Touchstone Extras - Generation Lost: Youth unemployment and the youth labour market

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Touchstone Next Generation pamphletDownload pamphlet [PDF]

The experience of unemployment can be particularly damaging for young people, as evidence shows that those who experience prolonged worklessness when they are young are likely to suffer lifelong effects on both earnings and employment prospects. For this reason tackling youth unemployment needs to be a policy imperative.

This pamphlet proposes both short and long-term measures the government can introduce to reduce youth unemployment. Ministers should:

  • Introduce labour market programmes that evidence proves will work and which prioritise supporting young people into better quality jobs with good prospects. This should include a job guarantee scheme along the lines of the Future Jobs Fund, scrapped by the government.
  • Ensure that the support provided to young people is adequate to support the estimated 4.5 million young people who will start a JSA claim over the next three years (rather than only funding support to one in 10 as is currently the case) as well as the large numbers of young people who are neither in work or education but are not claiming unemployment benefit.
  • Strengthen the regulation of apprenticeships and develop a universal quality mark for apprenticeships.
  • Establish a government goal that by 2020 the UK's young people should be as well qualified for jobs as those in any developed country. Achieving this would require a fresh look at how further and higher educational systems in the UK are combined with employment, and how access to ongoing educational opportunities could be expanded further.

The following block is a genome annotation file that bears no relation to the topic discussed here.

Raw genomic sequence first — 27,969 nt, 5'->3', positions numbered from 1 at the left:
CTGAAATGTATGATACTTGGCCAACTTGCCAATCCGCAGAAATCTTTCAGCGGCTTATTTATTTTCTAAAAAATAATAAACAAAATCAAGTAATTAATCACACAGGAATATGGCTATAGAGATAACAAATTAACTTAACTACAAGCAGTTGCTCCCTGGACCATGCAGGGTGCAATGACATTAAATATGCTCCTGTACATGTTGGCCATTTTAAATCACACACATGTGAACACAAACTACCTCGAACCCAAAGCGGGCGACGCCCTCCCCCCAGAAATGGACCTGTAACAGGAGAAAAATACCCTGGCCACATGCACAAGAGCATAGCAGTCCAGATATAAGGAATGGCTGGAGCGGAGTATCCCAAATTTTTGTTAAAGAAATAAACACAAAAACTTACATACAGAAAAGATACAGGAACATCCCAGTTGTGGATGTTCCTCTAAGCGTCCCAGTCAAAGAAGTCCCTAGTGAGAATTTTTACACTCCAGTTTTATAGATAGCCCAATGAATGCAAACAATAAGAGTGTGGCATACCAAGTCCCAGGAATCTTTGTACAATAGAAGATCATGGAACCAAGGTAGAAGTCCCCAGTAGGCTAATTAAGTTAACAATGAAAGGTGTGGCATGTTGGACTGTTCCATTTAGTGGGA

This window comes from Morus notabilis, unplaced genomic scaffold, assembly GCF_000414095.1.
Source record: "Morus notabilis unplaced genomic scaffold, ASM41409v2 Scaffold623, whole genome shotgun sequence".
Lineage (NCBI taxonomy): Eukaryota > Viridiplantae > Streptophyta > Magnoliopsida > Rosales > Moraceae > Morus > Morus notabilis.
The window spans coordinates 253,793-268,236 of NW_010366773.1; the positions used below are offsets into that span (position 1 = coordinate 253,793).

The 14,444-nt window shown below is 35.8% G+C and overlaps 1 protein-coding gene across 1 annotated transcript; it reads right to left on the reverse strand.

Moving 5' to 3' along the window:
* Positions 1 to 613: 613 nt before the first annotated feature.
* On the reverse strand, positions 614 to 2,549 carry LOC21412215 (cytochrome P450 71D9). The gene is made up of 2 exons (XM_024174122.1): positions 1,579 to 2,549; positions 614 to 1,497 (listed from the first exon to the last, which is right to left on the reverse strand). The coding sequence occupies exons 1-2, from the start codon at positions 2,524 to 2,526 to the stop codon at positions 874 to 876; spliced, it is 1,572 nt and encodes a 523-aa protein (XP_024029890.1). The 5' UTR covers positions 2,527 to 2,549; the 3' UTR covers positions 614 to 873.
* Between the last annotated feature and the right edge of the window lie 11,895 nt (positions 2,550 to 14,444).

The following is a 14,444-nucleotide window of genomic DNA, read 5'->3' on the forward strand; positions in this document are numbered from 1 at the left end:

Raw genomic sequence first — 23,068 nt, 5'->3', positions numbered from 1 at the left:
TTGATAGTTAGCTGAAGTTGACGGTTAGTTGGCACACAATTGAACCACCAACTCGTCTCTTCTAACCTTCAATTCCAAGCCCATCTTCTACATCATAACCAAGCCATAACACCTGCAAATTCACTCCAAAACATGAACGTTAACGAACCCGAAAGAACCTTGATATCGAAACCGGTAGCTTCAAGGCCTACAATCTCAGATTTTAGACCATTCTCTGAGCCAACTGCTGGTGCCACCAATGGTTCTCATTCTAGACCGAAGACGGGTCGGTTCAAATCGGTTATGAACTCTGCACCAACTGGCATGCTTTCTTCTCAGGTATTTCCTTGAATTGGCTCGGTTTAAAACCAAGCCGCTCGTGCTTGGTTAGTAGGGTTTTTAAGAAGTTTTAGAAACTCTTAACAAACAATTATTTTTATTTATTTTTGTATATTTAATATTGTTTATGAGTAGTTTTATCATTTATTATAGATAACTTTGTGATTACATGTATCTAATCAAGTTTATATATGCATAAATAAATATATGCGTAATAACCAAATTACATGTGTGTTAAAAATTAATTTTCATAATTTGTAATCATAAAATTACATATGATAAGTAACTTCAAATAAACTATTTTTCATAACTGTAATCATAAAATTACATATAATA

• Introduce a new youth credit, which would integrate all financial support available for young people into one payment, building on the strongest elements of both JSA and the educational maintenance allowance (EMA), again abolished by this government.
  • Develop a new youth employment and skills service that would bring together the job-related support provided through Jobcentre Plus with the careers service for those aged under 25. The role of the new service would not be to get people to take any job at all, but to encourage and support all young people to undertake and progress in either/or both learning and work.
  • Support employers so they can play a more proactive role by structuring employment patterns to enable young people to combine learning and work and so firms can become better at offering opportunities which combine employment with education.
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